Express Entry British Columbia is expected to streamline the process and serve as the gateway for skilled workers from all over the world who wish to permanently reside in the province. Labor analysts and immigration experts anticipate a surge in applications from countries like India, China, Philippines, and other Asian countries. In 2014, Philippines sprung a surprise to beat China and India and become the biggest source for new immigrants seeking to shift to Canada.
Canada is an attractive destination for Asian migrants seeking better opportunities and a high quality of living abroad. The acute shortage of labor combined with the high standard of living in Canada is the reason why the country is attracting new immigrants in record numbers.
Canada has implemented a new immigration system designed to make it easier for skilled young migrants with professional qualifications to enter the country. The earlier system that was in force throughout 2014 had been panned for not being effective in attracting migrants to Canada.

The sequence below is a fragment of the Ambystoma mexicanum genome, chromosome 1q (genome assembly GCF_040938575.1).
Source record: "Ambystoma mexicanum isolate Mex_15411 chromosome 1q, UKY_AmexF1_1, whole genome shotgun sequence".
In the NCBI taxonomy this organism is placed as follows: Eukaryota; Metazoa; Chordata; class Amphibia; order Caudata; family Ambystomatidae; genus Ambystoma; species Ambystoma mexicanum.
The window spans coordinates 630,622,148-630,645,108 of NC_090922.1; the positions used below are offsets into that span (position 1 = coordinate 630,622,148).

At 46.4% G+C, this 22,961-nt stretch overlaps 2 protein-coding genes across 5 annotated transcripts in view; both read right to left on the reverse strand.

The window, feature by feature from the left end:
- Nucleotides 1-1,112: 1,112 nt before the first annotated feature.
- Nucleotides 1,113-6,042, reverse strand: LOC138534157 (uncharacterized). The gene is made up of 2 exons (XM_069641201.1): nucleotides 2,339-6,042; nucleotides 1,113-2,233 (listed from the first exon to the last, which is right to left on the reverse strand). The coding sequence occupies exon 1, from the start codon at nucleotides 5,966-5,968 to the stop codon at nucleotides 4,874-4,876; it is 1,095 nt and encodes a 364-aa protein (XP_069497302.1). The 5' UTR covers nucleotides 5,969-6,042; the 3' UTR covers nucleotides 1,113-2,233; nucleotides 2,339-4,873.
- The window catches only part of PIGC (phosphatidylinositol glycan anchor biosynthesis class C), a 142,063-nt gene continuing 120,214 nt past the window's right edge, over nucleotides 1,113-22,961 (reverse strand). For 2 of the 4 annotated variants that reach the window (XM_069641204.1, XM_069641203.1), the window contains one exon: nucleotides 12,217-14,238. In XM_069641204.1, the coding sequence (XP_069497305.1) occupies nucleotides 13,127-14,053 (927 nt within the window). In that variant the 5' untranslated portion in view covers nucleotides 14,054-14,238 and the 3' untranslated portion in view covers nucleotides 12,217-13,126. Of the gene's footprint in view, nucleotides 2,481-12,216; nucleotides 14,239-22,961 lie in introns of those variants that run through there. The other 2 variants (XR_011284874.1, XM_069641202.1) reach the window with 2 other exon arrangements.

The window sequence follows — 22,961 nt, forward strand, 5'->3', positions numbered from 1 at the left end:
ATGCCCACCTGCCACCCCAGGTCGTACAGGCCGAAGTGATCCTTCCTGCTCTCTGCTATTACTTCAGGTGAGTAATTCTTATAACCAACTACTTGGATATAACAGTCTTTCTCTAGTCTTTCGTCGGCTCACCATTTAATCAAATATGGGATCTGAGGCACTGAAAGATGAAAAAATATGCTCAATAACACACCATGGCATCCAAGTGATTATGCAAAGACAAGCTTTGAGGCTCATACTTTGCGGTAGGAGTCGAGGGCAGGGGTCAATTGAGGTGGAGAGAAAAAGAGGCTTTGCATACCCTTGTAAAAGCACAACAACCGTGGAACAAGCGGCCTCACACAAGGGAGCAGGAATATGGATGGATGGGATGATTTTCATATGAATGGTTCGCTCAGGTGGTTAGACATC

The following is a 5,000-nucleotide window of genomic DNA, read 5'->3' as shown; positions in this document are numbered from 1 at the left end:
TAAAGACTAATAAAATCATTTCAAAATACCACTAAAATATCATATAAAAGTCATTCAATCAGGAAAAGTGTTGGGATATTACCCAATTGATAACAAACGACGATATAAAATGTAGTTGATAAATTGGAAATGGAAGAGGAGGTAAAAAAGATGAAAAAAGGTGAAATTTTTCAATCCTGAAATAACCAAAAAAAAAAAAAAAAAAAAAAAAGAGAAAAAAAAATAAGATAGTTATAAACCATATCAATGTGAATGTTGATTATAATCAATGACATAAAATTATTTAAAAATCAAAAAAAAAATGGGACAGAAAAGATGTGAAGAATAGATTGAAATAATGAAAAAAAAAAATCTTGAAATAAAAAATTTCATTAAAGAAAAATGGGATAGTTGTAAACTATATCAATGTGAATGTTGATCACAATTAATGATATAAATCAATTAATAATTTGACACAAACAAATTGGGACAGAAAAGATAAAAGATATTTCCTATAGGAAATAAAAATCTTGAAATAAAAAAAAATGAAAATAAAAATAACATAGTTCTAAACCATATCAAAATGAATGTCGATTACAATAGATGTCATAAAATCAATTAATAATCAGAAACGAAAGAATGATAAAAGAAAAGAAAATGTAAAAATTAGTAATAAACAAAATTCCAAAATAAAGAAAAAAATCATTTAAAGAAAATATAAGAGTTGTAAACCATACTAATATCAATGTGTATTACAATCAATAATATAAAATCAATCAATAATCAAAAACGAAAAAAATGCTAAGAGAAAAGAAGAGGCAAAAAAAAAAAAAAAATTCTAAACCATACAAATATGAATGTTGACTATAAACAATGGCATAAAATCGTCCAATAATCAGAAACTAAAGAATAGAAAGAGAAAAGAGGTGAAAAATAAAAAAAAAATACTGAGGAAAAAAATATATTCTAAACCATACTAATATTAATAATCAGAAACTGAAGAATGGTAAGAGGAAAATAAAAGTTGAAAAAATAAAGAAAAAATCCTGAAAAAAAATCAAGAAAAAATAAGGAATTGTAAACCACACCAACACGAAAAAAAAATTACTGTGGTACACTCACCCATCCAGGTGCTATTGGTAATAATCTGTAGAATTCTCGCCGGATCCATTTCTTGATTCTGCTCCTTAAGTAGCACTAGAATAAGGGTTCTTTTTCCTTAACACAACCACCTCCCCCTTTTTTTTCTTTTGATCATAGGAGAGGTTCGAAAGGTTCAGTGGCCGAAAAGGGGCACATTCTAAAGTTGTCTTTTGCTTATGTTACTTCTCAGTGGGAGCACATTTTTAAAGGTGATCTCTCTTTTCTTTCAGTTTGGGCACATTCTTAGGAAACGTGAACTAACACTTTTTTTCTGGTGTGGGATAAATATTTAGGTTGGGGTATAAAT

Launched on January 1, the Express Entry system accords higher priority to those who have already been offered jobs in Canada. Prior to this system, Canada had been relying on the Temporary Foreign Worker Program, which had been implemented by Conservative Prime Minister Stephen Harper to cater to the shortage of skilled labor in Canada.
Official data indicates that a significant proportion of the 330,000 temporary workers accepted in 2012 ended up working in fast-food outlets. On the other hand, Canada had granted entry to around 100,000 temporary foreign workers with most migrants working in agriculture or in jobs in remote parts of the country. This figure dropped to around 240,000 in 2014, and the Citizenship and Immigration Minister has stated that Canada intends to grant entry to around 260,000 to 285,000 migrants in 2015.